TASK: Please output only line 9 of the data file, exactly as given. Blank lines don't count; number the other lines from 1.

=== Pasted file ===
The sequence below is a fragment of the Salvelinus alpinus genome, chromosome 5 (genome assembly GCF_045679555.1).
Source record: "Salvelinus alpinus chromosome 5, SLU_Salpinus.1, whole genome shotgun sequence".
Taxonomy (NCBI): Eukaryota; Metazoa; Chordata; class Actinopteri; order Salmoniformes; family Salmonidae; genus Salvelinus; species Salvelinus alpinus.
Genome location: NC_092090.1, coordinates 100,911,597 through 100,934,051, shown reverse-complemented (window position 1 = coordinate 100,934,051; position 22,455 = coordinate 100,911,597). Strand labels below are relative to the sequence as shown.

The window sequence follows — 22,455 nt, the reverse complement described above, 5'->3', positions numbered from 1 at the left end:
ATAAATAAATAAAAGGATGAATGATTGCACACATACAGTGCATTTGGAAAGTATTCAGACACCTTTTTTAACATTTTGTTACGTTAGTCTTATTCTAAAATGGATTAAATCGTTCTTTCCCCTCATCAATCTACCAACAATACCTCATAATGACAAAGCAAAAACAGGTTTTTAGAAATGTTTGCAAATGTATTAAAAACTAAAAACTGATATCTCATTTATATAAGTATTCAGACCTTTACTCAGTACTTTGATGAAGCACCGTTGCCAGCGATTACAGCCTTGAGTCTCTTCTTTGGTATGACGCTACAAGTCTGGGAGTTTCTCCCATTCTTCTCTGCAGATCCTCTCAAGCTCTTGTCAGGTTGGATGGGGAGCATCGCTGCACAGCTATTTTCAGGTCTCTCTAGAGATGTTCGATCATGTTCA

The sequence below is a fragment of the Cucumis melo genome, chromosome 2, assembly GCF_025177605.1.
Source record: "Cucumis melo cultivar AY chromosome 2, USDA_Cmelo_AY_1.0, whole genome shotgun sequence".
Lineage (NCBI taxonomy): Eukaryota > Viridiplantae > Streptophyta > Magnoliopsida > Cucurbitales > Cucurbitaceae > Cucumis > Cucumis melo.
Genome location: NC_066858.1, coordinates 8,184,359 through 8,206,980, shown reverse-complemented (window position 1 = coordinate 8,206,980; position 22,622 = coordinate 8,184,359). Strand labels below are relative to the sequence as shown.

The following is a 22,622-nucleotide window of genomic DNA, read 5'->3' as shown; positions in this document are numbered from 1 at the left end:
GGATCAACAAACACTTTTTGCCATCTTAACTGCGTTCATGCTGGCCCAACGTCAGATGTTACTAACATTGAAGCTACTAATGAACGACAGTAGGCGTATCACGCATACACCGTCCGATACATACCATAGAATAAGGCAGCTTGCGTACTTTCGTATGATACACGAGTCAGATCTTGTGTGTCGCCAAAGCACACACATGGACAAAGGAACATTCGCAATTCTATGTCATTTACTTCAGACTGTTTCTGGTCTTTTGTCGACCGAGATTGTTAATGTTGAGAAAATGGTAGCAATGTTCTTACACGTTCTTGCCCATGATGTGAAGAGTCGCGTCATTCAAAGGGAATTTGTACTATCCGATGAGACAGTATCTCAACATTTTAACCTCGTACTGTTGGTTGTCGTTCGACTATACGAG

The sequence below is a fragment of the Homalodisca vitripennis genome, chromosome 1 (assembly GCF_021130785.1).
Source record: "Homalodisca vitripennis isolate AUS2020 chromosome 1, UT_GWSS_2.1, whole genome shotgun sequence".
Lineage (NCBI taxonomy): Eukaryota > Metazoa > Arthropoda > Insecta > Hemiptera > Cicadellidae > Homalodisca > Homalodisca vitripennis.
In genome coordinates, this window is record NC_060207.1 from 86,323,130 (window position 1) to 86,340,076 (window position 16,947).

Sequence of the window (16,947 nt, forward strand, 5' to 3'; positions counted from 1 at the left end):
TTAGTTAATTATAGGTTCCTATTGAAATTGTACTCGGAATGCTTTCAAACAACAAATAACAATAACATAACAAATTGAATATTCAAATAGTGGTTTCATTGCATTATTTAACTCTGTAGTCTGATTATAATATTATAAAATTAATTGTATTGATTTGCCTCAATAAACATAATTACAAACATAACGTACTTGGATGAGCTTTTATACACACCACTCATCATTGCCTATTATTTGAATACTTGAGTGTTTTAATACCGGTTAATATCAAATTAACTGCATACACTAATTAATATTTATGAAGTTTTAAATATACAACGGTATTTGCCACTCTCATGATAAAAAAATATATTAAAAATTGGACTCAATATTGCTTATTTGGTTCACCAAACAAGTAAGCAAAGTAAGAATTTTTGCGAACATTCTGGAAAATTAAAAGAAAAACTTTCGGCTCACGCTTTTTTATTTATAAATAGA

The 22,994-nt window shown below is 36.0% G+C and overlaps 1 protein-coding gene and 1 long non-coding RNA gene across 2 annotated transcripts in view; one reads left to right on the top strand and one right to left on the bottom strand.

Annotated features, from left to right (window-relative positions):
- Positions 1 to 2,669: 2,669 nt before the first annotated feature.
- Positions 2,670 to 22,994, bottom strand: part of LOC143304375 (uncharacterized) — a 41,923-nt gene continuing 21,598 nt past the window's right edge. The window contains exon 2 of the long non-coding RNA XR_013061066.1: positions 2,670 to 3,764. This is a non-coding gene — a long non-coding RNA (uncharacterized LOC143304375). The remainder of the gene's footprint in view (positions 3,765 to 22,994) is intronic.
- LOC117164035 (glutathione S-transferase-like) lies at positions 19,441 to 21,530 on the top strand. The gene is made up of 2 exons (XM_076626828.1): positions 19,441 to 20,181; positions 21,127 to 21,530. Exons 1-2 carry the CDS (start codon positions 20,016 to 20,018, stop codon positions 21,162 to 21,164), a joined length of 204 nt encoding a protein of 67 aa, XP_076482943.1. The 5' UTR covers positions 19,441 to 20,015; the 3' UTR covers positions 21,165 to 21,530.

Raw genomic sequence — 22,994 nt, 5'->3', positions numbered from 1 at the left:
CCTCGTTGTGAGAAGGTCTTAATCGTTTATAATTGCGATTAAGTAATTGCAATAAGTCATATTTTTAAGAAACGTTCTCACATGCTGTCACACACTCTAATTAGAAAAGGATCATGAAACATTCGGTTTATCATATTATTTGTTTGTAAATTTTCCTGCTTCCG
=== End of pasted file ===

Lineage (NCBI taxonomy): Eukaryota > Viridiplantae > Streptophyta > Magnoliopsida > Cucurbitales > Cucurbitaceae > Cucumis > Cucumis melo.